Glass Onion: A Knives Out Mystery, The Gray Man, or earlier, Red Notice—these are what Netflix co–chief Ted Sarandos termed as “big event films” and supposedly represent the company’s (I hate to call it a film studio) path forward under a “bigger, better, fewer” refrain after its shocking earnings disclosure last April that resulted in a significant stock value loss. Deliciously packaged and advertised, these “big event films,” however, distressingly stand in every possible way at the opposite of the cinematic art, and I’m not comparing them to esoteric, erudite arthouse productions. Being innovative is an excessively high standard; they’re just not interesting or even entertaining. 

Netflix’s big event films possess all the elements of a huge, Hollywood genre hit: big stars, fancy action sequences, a tour around the globe, and even lovely, ill–timed humor. Yet the outcome is not an organic synthesis but a brutal addition of success–guaranteeing labels, a product resembling a meal replacement that contains everything but tastes like nothing. The joke is so intentional that you can see it coming three minutes in advance; the arrangement of sequences so brusque that the meticulous calculation almost leaks through the screen—and not even the big one.

Hollywood, despite its long and sinful history of racial and sexual discrimination, used to know how to make blockbusters that were, simply put, fun. Netflix disagrees, and vehemently believes an AI program that tracks where the audience pauses and fast forwards knows better and could produce the second Titanic or The Lord of the Rings. And streaming services aren’t just hurting blockbusters; after all they’re still at the top of the food chain. On the other end of the spectrum, arthouse cinema can always find its niche market as well. It’s the medium–sized, original productions that take the biggest hit.

While blockbusters still attract the audience back to the theaters with irreplaceable visual effects after the pandemic, medium–sized films without the glamour of franchise or fandom lost all their appeal and have to resort to streaming services for help. Netflix’s solution is a devastating homogenization: each year it produces innumerable romcoms and action thrillers and even documentaries (that sadly look more like news compilations than films), yet you could not recall a single one of them. They’re made under the same tested, approved, and carefully executed formula, but filmmaking isn’t just changing a few variables (the cast, the twist, the color palette…) and moving around the equations.

Worth noting is that, in an era where huge Hollywood studios are increasingly risk–averse and reject basically every proposal without stars or huge IP, Netflix has supported many auteurs like Martin Scorsese and Alfonso Cuarón and produced admirable films otherwise unimaginable. Yet the argument does not shield streaming services from the criticism—in fact, it adds to it. Netflix’s intention of funding independent productions is far from a genuine love of artistic freedom. It’s that such arthouse films, just like the tons of Jason–Bourne–copycats or Nancy–Meyers–wannabes or whatever you’d like to call the trio of Dwayne Johnson, Ryan Reynolds, and Gal Gadot, also serve a specific market of audience (in this case, condescending cinephiles) and represent a specific strand of demand awaiting satisfaction.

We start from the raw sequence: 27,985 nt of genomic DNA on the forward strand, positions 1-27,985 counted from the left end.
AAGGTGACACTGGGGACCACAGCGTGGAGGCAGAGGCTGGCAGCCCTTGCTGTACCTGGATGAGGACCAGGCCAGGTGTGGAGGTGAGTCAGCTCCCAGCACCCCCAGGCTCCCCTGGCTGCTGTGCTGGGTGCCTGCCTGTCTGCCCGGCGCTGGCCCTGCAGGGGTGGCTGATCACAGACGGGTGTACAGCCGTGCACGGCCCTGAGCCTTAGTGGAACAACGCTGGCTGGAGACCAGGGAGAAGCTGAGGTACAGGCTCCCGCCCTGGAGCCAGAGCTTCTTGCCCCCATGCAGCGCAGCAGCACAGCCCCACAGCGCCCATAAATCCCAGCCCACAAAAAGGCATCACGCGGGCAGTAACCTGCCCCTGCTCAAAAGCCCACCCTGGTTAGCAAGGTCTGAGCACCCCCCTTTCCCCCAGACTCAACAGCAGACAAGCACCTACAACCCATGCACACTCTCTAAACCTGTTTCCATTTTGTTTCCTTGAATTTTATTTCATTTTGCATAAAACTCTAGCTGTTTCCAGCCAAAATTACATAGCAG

There’s a deeply concerning capitalist logic behind streaming services like Netflix. What they’re “creating” is an empire of needs, carefully catering to the interest and desire of each infinitesimally subdivided group of filmgoers and then subsequently subsuming them under the subscription plan that in itself already represents a social stratification—do you wish to watch three more pieces of meaningless advertisement or trade your money with time? The result is the ultimate commodification of the creative enterprise where every film becomes a product and every director, writer, actor, and actress, a disposable worker on a conveyor belt contributing to a hegemonic giant machine.

I do not wish to sound like an annoying fundamentalist who claims that only films screened in a theater are qualified and can be deemed as “cinema.” The idea is retroactive and elitist, totally disregardful of the rapid advancement in both film industry and academia. But I also believe that a surrender to streaming services, along with its worship of technology, homogenization, and capitalism, isn’t necessarily the best way forward.

When I came to US for the first time for a summer high school program, the greatest cultural shock I experienced was not food or tradition, but the fact that every evening in the lounge of the dorm, someone would always ask, should we Netflix something. In that sentence, “Netflix” is no longer a noun, but both an action verb and a metonymy. Instead of a streaming service, Netflix alone stands for watching films and, a step further, films themselves. The huge universe of cinema is flattened to a website that not only provides food, but invents our desire for them. So maybe next time, instead of relying on the world’s most advanced algorithm to feed you the content, at least think just for one more second what you really want to watch on this wonderful night.